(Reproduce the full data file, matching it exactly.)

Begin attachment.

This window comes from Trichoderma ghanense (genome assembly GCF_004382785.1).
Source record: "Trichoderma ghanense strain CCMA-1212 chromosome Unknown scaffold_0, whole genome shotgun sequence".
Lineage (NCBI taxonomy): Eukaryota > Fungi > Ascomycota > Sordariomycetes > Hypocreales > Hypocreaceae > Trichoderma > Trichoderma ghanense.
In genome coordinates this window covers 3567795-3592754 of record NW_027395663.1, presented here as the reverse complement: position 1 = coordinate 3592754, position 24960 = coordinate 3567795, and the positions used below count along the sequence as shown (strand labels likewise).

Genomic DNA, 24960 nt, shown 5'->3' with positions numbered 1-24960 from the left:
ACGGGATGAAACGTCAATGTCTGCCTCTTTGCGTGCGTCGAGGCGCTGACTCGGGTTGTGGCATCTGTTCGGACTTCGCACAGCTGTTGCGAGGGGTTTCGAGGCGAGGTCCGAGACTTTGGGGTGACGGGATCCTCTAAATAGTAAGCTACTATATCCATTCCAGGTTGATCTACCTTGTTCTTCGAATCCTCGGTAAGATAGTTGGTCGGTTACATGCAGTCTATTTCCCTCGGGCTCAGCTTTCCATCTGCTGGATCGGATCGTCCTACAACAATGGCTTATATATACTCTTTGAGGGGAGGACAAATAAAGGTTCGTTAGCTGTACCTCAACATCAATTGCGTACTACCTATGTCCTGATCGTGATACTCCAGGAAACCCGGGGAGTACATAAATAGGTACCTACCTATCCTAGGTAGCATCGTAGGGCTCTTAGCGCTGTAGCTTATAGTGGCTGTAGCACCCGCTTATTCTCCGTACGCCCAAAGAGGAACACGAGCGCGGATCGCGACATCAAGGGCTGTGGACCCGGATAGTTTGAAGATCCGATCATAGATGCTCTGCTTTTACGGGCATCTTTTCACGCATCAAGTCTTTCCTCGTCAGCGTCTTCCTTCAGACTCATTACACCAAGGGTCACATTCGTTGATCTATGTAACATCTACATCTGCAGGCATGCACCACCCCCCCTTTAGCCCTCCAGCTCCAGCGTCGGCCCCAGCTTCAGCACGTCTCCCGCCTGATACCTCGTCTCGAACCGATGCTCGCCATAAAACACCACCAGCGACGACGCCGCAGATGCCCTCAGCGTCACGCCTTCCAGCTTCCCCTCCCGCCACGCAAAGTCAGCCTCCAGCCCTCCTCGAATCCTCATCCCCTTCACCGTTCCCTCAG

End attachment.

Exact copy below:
This window comes from Trichoderma ghanense (genome assembly GCF_004382785.1).
Source record: "Trichoderma ghanense strain CCMA-1212 chromosome Unknown scaffold_0, whole genome shotgun sequence".
Lineage (NCBI taxonomy): Eukaryota > Fungi > Ascomycota > Sordariomycetes > Hypocreales > Hypocreaceae > Trichoderma > Trichoderma ghanense.
In genome coordinates this window covers 3567795-3592754 of record NW_027395663.1, presented here as the reverse complement: position 1 = coordinate 3592754, position 24960 = coordinate 3567795, and the positions used below count along the sequence as shown (strand labels likewise).

Genomic DNA, 24960 nt, shown 5'->3' with positions numbered 1-24960 from the left:
ACGGGATGAAACGTCAATGTCTGCCTCTTTGCGTGCGTCGAGGCGCTGACTCGGGTTGTGGCATCTGTTCGGACTTCGCACAGCTGTTGCGAGGGGTTTCGAGGCGAGGTCCGAGACTTTGGGGTGACGGGATCCTCTAAATAGTAAGCTACTATATCCATTCCAGGTTGATCTACCTTGTTCTTCGAATCCTCGGTAAGATAGTTGGTCGGTTACATGCAGTCTATTTCCCTCGGGCTCAGCTTTCCATCTGCTGGATCGGATCGTCCTACAACAATGGCTTATATATACTCTTTGAGGGGAGGACAAATAAAGGTTCGTTAGCTGTACCTCAACATCAATTGCGTACTACCTATGTCCTGATCGTGATACTCCAGGAAACCCGGGGAGTACATAAATAGGTACCTACCTATCCTAGGTAGCATCGTAGGGCTCTTAGCGCTGTAGCTTATAGTGGCTGTAGCACCCGCTTATTCTCCGTACGCCCAAAGAGGAACACGAGCGCGGATCGCGACATCAAGGGCTGTGGACCCGGATAGTTTGAAGATCCGATCATAGATGCTCTGCTTTTACGGGCATCTTTTCACGCATCAAGTCTTTCCTCGTCAGCGTCTTCCTTCAGACTCATTACACCAAGGGTCACATTCGTTGATCTATGTAACATCTACATCTGCAGGCATGCACCACCCCCCCTTTAGCCCTCCAGCTCCAGCGTCGGCCCCAGCTTCAGCACGTCTCCCGCCTGATACCTCGTCTCGAACCGATGCTCGCCATAAAACACCACCAGCGACGACGCCGCAGATGCCCTCAGCGTCACGCCTTCCAGCTTCCCCTCCCGCCACGCAAAGTCAGCCTCCAGCCCTCCTCGAATCCTCATCCCCTTCACCGTTCCCTCAG